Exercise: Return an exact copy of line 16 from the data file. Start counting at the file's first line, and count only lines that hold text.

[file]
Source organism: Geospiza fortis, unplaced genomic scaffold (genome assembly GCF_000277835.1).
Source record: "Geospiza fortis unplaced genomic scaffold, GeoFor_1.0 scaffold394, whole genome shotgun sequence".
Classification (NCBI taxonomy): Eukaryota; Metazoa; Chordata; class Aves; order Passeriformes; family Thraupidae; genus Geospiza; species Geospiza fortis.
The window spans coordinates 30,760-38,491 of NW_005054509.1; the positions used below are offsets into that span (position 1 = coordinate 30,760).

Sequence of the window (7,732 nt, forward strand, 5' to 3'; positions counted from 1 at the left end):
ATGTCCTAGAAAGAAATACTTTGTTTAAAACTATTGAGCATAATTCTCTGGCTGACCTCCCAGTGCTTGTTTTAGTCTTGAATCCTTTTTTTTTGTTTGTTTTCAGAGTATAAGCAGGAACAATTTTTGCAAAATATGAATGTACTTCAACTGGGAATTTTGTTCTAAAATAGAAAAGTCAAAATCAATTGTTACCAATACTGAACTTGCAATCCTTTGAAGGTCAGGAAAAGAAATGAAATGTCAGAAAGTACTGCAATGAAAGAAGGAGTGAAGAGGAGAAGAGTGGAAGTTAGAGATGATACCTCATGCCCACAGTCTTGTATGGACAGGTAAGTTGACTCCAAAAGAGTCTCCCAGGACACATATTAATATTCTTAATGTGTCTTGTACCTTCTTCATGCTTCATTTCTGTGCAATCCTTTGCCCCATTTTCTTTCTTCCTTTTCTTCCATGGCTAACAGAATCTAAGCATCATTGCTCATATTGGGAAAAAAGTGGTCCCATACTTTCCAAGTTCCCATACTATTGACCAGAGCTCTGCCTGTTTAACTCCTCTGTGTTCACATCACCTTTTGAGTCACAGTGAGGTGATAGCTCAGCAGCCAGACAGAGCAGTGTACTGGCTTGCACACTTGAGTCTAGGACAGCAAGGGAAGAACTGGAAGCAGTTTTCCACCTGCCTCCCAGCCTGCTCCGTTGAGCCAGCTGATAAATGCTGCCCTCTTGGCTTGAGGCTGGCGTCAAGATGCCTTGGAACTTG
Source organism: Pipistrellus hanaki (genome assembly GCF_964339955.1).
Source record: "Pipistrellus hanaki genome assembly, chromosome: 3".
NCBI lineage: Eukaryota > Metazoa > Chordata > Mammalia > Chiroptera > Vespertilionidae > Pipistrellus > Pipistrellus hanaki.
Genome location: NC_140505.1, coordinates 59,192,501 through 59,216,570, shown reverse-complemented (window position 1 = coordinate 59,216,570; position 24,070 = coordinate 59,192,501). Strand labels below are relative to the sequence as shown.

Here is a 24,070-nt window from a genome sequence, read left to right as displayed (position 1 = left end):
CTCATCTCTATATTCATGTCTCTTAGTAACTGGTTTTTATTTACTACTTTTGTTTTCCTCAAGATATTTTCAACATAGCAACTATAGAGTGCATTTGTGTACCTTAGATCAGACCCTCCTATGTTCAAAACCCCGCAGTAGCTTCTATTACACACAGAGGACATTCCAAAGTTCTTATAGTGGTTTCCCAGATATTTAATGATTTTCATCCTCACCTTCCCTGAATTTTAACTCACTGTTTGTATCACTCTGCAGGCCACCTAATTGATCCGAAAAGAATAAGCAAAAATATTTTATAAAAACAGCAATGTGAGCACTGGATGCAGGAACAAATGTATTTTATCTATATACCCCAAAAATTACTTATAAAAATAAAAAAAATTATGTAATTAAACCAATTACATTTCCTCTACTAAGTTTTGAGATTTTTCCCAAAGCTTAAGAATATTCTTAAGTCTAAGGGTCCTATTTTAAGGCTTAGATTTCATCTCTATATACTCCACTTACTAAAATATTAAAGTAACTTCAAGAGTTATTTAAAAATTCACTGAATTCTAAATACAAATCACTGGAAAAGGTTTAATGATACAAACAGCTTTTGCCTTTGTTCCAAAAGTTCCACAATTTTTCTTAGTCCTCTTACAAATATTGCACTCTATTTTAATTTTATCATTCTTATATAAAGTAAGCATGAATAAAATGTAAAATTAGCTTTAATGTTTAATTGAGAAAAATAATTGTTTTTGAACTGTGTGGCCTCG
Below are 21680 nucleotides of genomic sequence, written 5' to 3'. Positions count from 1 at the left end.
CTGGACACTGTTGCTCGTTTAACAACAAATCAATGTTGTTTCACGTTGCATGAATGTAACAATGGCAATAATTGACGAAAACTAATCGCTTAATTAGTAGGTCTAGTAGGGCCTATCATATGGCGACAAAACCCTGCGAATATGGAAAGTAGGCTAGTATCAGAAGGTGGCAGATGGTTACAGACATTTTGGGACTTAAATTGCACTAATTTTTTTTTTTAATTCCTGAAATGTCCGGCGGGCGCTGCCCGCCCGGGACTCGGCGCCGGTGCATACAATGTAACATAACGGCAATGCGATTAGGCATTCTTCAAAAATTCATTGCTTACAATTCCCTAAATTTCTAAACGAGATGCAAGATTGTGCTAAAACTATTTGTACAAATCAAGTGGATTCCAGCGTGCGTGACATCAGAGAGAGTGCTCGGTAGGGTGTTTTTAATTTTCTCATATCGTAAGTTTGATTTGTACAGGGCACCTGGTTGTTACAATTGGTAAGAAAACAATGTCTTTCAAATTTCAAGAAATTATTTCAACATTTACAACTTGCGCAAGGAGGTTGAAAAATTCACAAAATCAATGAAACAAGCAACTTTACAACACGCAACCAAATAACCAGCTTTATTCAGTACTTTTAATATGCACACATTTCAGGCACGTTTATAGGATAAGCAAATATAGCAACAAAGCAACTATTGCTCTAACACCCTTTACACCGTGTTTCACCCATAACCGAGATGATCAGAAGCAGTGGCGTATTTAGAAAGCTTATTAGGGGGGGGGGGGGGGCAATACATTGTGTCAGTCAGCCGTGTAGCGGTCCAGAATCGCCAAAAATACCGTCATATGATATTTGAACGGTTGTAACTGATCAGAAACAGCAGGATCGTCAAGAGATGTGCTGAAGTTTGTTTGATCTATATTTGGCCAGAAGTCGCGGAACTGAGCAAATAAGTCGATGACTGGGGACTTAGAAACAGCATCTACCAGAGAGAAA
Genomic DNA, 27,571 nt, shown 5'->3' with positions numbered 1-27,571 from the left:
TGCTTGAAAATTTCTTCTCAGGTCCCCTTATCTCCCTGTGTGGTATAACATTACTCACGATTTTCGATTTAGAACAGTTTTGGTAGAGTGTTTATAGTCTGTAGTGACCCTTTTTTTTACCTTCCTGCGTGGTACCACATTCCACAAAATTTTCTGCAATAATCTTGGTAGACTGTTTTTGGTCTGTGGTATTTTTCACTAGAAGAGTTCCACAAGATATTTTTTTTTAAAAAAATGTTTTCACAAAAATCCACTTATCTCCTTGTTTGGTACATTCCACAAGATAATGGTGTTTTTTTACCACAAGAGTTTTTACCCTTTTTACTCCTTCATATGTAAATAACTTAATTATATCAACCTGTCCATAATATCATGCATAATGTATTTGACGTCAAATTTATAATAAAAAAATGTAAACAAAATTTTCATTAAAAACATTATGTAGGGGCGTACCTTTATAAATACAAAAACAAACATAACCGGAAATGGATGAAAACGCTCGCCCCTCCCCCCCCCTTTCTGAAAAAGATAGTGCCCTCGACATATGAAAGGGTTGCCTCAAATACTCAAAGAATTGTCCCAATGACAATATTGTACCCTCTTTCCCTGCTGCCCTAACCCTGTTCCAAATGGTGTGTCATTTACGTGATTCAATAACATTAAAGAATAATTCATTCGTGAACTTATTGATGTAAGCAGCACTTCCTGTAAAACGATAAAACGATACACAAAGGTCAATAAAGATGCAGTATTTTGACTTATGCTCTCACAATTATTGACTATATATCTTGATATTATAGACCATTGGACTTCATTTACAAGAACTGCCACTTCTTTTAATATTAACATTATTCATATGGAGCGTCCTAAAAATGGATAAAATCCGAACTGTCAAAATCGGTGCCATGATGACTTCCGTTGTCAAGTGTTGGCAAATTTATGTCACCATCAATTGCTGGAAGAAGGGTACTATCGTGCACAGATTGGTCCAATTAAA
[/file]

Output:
TGCTTGAAAATTTCTTCTCAGGTCCCCTTATCTCCCTGTGTGGTATAACATTACTCACGATTTTCGATTTAGAACAGTTTTGGTAGAGTGTTTATAGTCTGTAGTGACCCTTTTTTTTACCTTCCTGCGTGGTACCACATTCCACAAAATTTTCTGCAATAATCTTGGTAGACTGTTTTTGGTCTGTGGTATTTTTCACTAGAAGAGTTCCACAAGATATTTTTTTTTAAAAAAATGTTTTCACAAAAATCCACTTATCTCCTTGTTTGGTACATTCCACAAGATAATGGTGTTTTTTTACCACAAGAGTTTTTACCCTTTTTACTCCTTCATATGTAAATAACTTAATTATATCAACCTGTCCATAATATCATGCATAATGTATTTGACGTCAAATTTATAATAAAAAAATGTAAACAAAATTTTCATTAAAAACATTATGTAGGGGCGTACCTTTATAAATACAAAAACAAACATAACCGGAAATGGATGAAAACGCTCGCCCCTCCCCCCCCCTTTCTGAAAAAGATAGTGCCCTCGACATATGAAAGGGTTGCCTCAAATACTCAAAGAATTGTCCCAATGACAATATTGTACCCTCTTTCCCTGCTGCCCTAACCCTGTTCCAAATGGTGTGTCATTTACGTGATTCAATAACATTAAAGAATAATTCATTCGTGAACTTATTGATGTAAGCAGCACTTCCTGTAAAACGATAAAACGATACACAAAGGTCAATAAAGATGCAGTATTTTGACTTATGCTCTCACAATTATTGACTATATATCTTGATATTATAGACCATTGGACTTCATTTACAAGAACTGCCACTTCTTTTAATATTAACATTATTCATATGGAGCGTCCTAAAAATGGATAAAATCCGAACTGTCAAAATCGGTGCCATGATGACTTCCGTTGTCAAGTGTTGGCAAATTTATGTCACCATCAATTGCTGGAAGAAGGGTACTATCGTGCACAGATTGGTCCAATTAAA